More about Benjamin (5 months)

There's always more to say about Benjamin. He's  had a pretty busy life, and just this week he's made some major changes around here.

Last Sunday Andrew took away the little infant headrest from Benjamin's car seat. *sniffle*

Artwork Extravaganza

We'll begin today's artwork extravaganza by paying tribute to Disney's acquisition of the rights to Star Wars. In truth most of these picture were taken before Disney's announcement but rest assured that our girls are always excited about Star Wars so they were certainly excited to hear there will be more.

Rachel drew this picture for Andrew while he was at a scout leader training meeting one Saturday last month:


She brought it to me and apologized for not writing my name on the paper—it just wasn't something she thought I'd enjoy.

"I just can't remember what it's called. It's like a bunch of planets up in space and...oh, why am I asking you? You wouldn't understand; it's a Star Wars thing. Trust me, you don't know this word."

Galaxy. The word she was looking for was galaxy. I might not get all hopped up on Star Wars but I do know what a galaxy is.

Friday, November 02, 2012

Benjamin at five months

I suppose I'll hop on the bandwagon and formally declare myself as a participant of NaBloPoMo 2012. After my world fell apart in June I've been having trouble keeping up with the blog. The kids keep doing funny things that go unrecorded and we've done so many things that have gone unmentioned. We're certainly keeping busy; the record's just shoddy. As Andrew said, this will get me "back on the horse." While there's always something to write about everyday the challenge is in finding the time to write everyday, but here we go! My friends Bridget and Crystal, and my mom are all doing it—are you?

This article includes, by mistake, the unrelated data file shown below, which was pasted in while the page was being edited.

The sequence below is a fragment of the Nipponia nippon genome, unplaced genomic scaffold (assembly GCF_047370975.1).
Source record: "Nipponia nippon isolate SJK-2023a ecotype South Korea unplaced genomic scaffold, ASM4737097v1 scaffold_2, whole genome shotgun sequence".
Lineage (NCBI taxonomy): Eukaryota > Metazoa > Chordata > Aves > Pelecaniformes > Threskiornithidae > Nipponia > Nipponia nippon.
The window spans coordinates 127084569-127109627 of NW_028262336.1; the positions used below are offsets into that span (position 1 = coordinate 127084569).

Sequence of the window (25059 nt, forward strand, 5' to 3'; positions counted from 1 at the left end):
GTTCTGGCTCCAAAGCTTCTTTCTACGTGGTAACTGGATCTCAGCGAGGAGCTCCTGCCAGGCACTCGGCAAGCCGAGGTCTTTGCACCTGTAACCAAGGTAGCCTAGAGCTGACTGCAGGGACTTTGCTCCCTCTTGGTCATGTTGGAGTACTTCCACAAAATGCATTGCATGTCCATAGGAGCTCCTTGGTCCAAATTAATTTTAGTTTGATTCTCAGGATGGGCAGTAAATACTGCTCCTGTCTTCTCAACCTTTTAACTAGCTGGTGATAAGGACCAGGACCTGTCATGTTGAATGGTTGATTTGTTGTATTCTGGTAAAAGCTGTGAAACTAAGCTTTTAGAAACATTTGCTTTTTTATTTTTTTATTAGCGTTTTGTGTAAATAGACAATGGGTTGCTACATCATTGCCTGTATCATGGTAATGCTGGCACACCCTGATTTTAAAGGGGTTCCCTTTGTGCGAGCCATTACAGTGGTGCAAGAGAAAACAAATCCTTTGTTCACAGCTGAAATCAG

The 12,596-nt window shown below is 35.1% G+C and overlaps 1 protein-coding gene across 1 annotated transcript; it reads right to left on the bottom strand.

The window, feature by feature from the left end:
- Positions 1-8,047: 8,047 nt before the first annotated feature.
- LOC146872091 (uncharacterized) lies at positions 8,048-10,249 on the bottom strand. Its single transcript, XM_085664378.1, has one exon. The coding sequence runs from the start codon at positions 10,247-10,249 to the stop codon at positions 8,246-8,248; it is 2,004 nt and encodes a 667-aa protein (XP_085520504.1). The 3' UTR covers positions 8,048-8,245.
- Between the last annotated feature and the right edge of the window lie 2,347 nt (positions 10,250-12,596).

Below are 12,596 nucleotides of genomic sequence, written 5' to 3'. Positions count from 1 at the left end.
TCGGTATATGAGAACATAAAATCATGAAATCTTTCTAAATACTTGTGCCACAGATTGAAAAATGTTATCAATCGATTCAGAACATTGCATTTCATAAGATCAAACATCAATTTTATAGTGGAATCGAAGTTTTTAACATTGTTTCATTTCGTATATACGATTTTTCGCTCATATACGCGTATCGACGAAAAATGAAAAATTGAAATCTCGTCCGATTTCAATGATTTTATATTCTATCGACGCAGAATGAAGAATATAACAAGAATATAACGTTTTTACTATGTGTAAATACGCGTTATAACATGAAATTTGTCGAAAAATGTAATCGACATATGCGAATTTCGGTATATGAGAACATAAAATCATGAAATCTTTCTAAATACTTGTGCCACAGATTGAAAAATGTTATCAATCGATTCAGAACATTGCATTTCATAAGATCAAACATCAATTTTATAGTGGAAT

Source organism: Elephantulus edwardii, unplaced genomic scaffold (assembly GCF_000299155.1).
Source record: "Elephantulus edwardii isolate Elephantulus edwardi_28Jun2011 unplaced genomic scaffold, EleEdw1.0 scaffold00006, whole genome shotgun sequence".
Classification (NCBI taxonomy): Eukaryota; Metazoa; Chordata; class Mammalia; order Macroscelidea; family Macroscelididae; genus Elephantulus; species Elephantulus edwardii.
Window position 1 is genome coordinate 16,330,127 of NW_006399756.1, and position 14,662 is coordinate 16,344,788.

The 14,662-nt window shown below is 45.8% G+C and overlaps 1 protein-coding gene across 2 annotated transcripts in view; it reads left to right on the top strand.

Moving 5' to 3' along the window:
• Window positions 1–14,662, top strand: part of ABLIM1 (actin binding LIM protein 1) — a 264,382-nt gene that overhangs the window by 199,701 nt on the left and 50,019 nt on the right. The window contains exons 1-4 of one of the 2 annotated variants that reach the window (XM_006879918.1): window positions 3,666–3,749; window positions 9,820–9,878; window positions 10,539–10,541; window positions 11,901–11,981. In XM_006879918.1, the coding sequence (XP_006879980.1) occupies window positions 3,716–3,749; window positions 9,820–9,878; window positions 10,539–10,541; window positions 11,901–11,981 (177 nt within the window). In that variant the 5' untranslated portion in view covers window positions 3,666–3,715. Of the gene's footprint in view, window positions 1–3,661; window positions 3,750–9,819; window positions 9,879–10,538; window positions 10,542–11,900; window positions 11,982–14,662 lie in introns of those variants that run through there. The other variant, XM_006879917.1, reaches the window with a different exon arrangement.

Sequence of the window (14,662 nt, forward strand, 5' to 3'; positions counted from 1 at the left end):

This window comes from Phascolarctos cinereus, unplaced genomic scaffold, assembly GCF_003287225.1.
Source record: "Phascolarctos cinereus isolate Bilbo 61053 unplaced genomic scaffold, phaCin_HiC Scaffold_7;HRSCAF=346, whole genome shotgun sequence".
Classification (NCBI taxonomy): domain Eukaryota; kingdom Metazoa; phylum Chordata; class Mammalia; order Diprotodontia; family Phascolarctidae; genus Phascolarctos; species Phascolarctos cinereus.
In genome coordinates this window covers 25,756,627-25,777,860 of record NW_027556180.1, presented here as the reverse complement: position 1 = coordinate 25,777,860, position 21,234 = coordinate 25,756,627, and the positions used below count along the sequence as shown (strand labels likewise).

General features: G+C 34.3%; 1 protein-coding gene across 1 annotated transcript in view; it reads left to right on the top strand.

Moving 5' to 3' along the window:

Tomorrow Benjamin will be five months old. I won't even tell you how difficult that is for me to believe because you can probably guess. I remember time just dragging when Rachel was a baby. Now time is rushing by. I can hardly keep up with the days of the week, let alone remember how old my children are.

I remember asking a friend once how many weeks her baby was, back when I had one sweet baby who was around seven weeks old. My friend looked at me and said, "I have no clue!"

Not knowing was not something I could fathom until I was talking to a friend at book club (last week? or the week before that? who knows?). She has a sweet little girl right around Benjamin's age and she asked me, "So, wait—how many weeks is he now?" I looked at her and smiled.

"I have no clue!" I laughed.


Thursday, November 01, 2012

Hair pulling

Benjamin loves hair. He's constantly catching fistfuls of it.

Part of this might be happenstance because (Hair + Hand = Hair Pulling). But he also seems to enjoy it (though I can't tell if it's because of the tactile sensation or because of the screams he elicits from his sisters).

Here is our little hair-puller in action:

Miriam was hugging him and he was rebuffing her advances (he was obviously much more interested in the cute photographer).


Christmas Creep

Our jack-o-lantern is well on its way to being made into pumpkin pie; the seeds have been roasted; Andrew's already anxious to get (all three of) our Halloween decorations put away; we're cruising toward Thanksgiving break; is it possible that we've had a bit of Christmas creep in our house?

It's no secret that Andrew is not in favour of Christmas creep—you know, when Christmas creeps into Thanksgiving's territory. This is a thing I didn't know existed until moving down to the States because in Canada Thanksgiving is in October and coexists peacefully with Halloween. Singing Christmas songs at the beginning of November was never a crime in my household until I married Andrew. He frowns upon such activities, which means he's usually frowning at me about them because I am the most common perpetrator.

But last week we went to the library so that I could vote and so that we could check some books out. We figured the most productive/less insanity-inducing way to get both of those errands done would be to have me take Benjamin to the polls while Andrew and the girls hit the stacks. We split up at the parking lot after making plans to reunite in the children's section.

So off to the polling booths I went with Benjamin while Andrew herded the girls into the library.

Voting was fairly easy. I stood in line, got my form, filled out a few bubbles, fed my form into the scantron machine, got my sticker and was out of there before you could say "democracy."